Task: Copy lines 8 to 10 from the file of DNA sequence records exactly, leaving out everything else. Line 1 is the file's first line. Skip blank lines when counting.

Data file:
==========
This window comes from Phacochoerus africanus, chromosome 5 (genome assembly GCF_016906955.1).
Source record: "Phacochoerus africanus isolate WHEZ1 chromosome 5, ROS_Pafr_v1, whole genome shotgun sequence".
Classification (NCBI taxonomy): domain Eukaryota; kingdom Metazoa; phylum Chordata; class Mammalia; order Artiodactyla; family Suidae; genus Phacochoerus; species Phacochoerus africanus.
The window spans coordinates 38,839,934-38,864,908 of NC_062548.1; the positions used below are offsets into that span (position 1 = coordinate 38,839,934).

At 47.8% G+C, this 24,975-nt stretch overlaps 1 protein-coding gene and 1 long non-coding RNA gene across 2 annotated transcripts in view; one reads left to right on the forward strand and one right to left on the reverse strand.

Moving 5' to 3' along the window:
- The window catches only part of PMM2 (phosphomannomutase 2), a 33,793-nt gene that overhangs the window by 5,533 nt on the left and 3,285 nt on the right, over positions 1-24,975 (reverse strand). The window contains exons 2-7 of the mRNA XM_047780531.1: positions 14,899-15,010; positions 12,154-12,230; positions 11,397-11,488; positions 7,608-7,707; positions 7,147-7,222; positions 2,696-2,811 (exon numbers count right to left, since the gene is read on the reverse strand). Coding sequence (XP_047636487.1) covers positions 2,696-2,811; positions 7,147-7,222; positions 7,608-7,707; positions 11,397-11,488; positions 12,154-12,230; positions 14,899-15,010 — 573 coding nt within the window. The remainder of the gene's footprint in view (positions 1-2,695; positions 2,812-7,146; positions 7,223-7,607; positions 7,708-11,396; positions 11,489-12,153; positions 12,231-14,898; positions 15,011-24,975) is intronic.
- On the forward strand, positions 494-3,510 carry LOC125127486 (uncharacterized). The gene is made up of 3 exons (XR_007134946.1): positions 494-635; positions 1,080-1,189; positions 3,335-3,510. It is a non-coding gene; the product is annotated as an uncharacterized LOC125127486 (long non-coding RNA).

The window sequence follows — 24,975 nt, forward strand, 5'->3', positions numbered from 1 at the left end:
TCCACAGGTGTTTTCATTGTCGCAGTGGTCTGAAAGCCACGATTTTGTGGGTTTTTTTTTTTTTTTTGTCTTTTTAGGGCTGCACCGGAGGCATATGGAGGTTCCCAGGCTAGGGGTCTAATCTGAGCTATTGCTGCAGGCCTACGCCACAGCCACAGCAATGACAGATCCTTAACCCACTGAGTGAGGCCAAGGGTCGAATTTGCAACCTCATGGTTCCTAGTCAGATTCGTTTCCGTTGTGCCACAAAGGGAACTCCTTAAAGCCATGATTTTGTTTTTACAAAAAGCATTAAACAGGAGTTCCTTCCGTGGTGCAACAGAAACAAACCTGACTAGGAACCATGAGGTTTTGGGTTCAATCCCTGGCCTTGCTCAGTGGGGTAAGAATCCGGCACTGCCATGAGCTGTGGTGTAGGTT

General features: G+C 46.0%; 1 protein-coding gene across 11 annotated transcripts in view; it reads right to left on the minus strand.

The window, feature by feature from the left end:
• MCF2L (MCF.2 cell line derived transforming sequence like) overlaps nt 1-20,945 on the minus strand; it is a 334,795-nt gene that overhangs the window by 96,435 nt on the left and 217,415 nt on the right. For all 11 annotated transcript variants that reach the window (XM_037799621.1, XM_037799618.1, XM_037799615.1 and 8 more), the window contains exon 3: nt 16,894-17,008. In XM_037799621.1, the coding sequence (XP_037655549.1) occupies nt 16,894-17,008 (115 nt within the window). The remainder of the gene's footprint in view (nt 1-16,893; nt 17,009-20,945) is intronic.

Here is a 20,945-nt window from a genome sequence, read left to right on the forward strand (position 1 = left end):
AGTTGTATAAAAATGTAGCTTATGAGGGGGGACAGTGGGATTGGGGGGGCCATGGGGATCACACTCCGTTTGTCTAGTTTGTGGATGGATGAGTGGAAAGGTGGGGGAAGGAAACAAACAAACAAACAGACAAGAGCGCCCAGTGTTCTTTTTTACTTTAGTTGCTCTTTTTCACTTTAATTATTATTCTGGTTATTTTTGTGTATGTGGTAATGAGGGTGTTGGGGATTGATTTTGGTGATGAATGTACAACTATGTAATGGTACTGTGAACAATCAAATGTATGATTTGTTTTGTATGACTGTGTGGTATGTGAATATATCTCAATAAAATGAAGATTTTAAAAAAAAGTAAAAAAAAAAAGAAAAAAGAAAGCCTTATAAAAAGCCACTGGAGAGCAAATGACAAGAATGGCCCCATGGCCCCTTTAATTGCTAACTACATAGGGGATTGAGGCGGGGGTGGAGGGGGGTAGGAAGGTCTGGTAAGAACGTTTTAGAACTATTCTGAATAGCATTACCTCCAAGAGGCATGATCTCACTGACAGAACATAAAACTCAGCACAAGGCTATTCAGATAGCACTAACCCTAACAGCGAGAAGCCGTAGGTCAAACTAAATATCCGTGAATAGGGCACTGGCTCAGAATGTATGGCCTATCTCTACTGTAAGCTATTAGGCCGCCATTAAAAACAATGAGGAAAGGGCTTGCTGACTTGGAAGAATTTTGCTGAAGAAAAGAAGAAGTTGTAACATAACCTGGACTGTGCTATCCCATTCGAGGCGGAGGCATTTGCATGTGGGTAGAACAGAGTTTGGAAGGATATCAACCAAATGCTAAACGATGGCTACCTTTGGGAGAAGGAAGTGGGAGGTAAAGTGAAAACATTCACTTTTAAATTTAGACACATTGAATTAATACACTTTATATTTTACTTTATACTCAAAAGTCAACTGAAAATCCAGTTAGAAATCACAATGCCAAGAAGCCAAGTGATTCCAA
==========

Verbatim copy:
- On the forward strand, positions 494-3,510 carry LOC125127486 (uncharacterized). The gene is made up of 3 exons (XR_007134946.1): positions 494-635; positions 1,080-1,189; positions 3,335-3,510. It is a non-coding gene; the product is annotated as an uncharacterized LOC125127486 (long non-coding RNA).

The window sequence follows — 24,975 nt, forward strand, 5'->3', positions numbered from 1 at the left end:
TCCACAGGTGTTTTCATTGTCGCAGTGGTCTGAAAGCCACGATTTTGTGGGTTTTTTTTTTTTTTTTGTCTTTTTAGGGCTGCACCGGAGGCATATGGAGGTTCCCAGGCTAGGGGTCTAATCTGAGCTATTGCTGCAGGCCTACGCCACAGCCACAGCAATGACAGATCCTTAACCCACTGAGTGAGGCCAAGGGTCGAATTTGCAACCTCATGGTTCCTAGTCAGATTCGTTTCCGTTGTGCCACAAAGGGAACTCCTTAAAGCCATGATTTTGTTTTTACAAAAAGCATTAAACAGGAGTTCCTTCCGTGGTGCAACAGAAACAAACCTGACTAGGAACCATGAGGTTTTGGGTTCAATCCCTGGCCTTGCTCAGTGGGGTAAGAATCCGGCACTGCCATGAGCTGTGGTGTAGGTT